The SriLankan Airlines Corporate Affairs Division has sent the following response to The Sunday Times over our last week’s story headlined “Emirates does well for SriLankan in final years”.
The airline says:
“This article contained several factual inaccuracies with regard to the dismissal of a pilot. We wish to provide the correct facts to ensure that your readers are not misled.
“We wish to first refer you to the media release by SriLankan Airlines on July 29, 2008, which provides a full and detailed report on the incident. We trust that if your journalist had referred to this media release, he would not have made such factual errors.
“SriLankan Airlines wishes to state that the safety of our passengers was never compromised, even to the slightest degree. The pilot in question is in fact a qualified Captain. At the time of his recruitment as a Captain on the Airbus A330, he, to date, holds a valid Airline Transport Pilot’s Licence from the Civil Aviation Authority of the Federal Republic of Germany, which endorsed his rating as a Captain on the A340, A330 and A320 aircraft. This licence is issued in accordance with the standards of the International Civil Aviation Organisation (ICAO), the global governing body of the industry.
“Indeed, in many other airlines he would have been recruited as a Captain on the strength of his experience and qualifications. However, SriLankan Airlines sets a very high standard for its pilots, which requires that a direct entry Captain possesses a minimum of 1,000 hours of flying as a Captain, in addition to other requirements such as a minimum of 4,500 hours of flying as a First Officer prior to becoming a Captain. “It was discovered on July 22, 2008 that this Captain had misrepresented that he had been a Captain at another major international airline in order to satisfy the requirement of 1,000 required hours as a Captain. He had done so by providing a falsified letter to SriLankan Airlines.
“Accordingly, SriLankan Airlines held an inquiry the very next day and dismissed the pilot from service on July24.
“Your writer has alleged that SriLankan did not initiate action against the pilot concerned. However, the correct situation is that SriLankan Airlines immediately reported the matter to the Police Department with full disclosure and lodged a formal complaint on July 26 at the Katunayake Police Station. We understand that the Police are now taking further action about the falsification of documents.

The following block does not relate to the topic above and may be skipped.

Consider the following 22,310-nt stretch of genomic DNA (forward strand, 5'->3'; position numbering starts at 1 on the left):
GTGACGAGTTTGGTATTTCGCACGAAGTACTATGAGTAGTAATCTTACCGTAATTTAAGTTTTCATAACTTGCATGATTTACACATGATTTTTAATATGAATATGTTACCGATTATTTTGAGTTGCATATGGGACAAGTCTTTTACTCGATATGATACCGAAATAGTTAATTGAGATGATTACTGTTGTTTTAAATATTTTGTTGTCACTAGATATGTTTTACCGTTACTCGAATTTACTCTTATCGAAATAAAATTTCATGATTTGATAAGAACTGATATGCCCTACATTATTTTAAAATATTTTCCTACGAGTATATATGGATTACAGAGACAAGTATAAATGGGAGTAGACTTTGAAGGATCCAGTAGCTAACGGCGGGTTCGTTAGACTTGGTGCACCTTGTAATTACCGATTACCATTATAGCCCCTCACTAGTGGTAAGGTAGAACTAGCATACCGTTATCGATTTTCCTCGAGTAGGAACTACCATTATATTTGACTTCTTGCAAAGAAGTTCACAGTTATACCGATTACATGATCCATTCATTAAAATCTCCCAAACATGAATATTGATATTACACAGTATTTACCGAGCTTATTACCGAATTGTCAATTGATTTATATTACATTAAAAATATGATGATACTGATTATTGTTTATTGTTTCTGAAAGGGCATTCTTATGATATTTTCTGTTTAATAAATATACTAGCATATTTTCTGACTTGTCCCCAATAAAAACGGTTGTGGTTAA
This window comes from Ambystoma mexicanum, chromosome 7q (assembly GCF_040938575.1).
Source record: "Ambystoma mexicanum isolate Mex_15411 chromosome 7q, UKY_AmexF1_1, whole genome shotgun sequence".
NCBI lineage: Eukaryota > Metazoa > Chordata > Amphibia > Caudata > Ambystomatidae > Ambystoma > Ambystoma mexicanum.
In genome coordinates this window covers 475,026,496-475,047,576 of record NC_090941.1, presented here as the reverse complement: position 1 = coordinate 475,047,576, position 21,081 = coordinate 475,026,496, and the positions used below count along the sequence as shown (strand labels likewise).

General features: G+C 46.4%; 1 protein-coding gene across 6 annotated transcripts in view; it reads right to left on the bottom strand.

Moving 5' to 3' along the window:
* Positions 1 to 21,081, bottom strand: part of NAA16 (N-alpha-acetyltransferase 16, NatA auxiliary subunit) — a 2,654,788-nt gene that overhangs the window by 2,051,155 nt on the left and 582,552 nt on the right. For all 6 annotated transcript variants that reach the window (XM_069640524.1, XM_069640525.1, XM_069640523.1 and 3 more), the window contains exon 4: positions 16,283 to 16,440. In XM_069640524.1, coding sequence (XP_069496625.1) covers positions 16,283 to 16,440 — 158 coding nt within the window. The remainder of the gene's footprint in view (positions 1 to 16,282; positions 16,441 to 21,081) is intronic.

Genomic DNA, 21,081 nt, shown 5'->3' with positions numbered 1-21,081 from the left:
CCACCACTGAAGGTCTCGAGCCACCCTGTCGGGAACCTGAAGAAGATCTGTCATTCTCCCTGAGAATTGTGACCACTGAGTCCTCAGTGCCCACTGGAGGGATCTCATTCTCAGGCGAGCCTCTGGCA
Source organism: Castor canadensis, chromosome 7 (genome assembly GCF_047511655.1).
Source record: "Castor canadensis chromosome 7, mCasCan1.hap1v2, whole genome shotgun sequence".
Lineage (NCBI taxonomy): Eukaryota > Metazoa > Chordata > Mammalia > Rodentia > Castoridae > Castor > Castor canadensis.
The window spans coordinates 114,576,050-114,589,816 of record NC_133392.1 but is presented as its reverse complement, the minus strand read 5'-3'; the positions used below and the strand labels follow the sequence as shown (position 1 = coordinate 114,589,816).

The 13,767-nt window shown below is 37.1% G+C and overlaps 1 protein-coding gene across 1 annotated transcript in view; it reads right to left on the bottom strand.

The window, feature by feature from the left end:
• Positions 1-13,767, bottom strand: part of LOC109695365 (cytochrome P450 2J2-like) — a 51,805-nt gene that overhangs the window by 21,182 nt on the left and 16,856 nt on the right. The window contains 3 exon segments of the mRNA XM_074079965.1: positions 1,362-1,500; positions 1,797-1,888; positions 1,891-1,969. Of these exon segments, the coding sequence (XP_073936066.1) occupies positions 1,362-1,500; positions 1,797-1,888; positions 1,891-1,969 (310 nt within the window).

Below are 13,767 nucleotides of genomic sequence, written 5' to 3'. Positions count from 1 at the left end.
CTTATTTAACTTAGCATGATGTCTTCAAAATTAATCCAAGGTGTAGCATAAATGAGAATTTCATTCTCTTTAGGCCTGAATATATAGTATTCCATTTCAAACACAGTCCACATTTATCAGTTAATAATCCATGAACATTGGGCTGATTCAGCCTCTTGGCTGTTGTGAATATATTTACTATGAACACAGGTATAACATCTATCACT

“In addition, the airline also provided a full report to the Civil Aviation Authority of Sri Lanka, and the Ministry of Aviation, for further action.
“The airline did not claim money from the pilot, as alleged in the article. But he was asked to repay costs of his training, which he settled in full. The paramount concerns of the National Carrier remain to ensure safety of passengers and to maintain the high standards of integrity and trustworthiness of its employees, especially those in key positions.
We can supply your writer copies of the relevant documents, including a copy of the police complaint for his perusal, if need be.”
Our reporter notes:
SriLankan by its own admission says this pilot “had misrepresented that he had been a Captain at another major international airline in order to satisfy the requirement of 1,000 required hours as a Captain”. Had the airline done a basic background check on this employee from his previous employer as one senior police officer looking into the case said yesterday no such problems would have arisen.
Surely this man was not recruited to drive a three wheeler but an aircraft that carries about 300 passengers across continents, so why did the airline failed to carry out this basic check which any mercantile establishment would do before recruiting an employee? We like to ask whether this is not a clear case of compromising the safety of its passengers when it does not check thoroughly the qualifications of its pilots.
The airline also says it did not claim any money from the pilot, but in the very next sentence it contradicts itself by stating “But he was asked to repay costs of his training, which he settled in full.” And to claim this money the Human Resources Division of SriLankan had lodged a complaint with the airport police.